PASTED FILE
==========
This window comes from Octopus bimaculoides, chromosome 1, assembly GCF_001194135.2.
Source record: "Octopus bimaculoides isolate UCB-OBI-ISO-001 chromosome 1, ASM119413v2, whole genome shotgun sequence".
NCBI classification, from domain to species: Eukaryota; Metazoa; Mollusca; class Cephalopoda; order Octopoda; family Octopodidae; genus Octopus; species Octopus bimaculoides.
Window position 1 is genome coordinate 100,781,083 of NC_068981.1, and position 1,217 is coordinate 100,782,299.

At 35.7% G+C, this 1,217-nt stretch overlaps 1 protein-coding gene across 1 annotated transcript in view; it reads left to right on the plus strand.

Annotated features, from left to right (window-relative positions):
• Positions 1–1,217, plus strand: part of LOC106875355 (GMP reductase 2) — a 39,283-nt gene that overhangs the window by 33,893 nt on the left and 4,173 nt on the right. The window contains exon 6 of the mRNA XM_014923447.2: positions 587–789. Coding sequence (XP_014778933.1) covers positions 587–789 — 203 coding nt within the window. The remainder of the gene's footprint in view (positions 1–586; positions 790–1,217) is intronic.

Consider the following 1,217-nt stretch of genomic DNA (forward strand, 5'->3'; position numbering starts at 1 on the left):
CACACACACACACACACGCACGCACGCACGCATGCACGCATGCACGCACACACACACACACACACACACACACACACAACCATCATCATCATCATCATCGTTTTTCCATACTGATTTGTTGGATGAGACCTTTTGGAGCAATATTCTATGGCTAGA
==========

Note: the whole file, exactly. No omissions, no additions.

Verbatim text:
This window comes from Octopus bimaculoides, chromosome 1, assembly GCF_001194135.2.
Source record: "Octopus bimaculoides isolate UCB-OBI-ISO-001 chromosome 1, ASM119413v2, whole genome shotgun sequence".
NCBI classification, from domain to species: Eukaryota; Metazoa; Mollusca; class Cephalopoda; order Octopoda; family Octopodidae; genus Octopus; species Octopus bimaculoides.
Window position 1 is genome coordinate 100,781,083 of NC_068981.1, and position 1,217 is coordinate 100,782,299.

At 35.7% G+C, this 1,217-nt stretch overlaps 1 protein-coding gene across 1 annotated transcript in view; it reads left to right on the plus strand.

Annotated features, from left to right (window-relative positions):
• Positions 1–1,217, plus strand: part of LOC106875355 (GMP reductase 2) — a 39,283-nt gene that overhangs the window by 33,893 nt on the left and 4,173 nt on the right. The window contains exon 6 of the mRNA XM_014923447.2: positions 587–789. Coding sequence (XP_014778933.1) covers positions 587–789 — 203 coding nt within the window. The remainder of the gene's footprint in view (positions 1–586; positions 790–1,217) is intronic.

Consider the following 1,217-nt stretch of genomic DNA (forward strand, 5'->3'; position numbering starts at 1 on the left):
CACACACACACACACACGCACGCACGCACGCATGCACGCATGCACGCACACACACACACACACACACACACACACACAACCATCATCATCATCATCATCGTTTTTCCATACTGATTTGTTGGATGAGACCTTTTGGAGCAATATTCTATGGCTAGA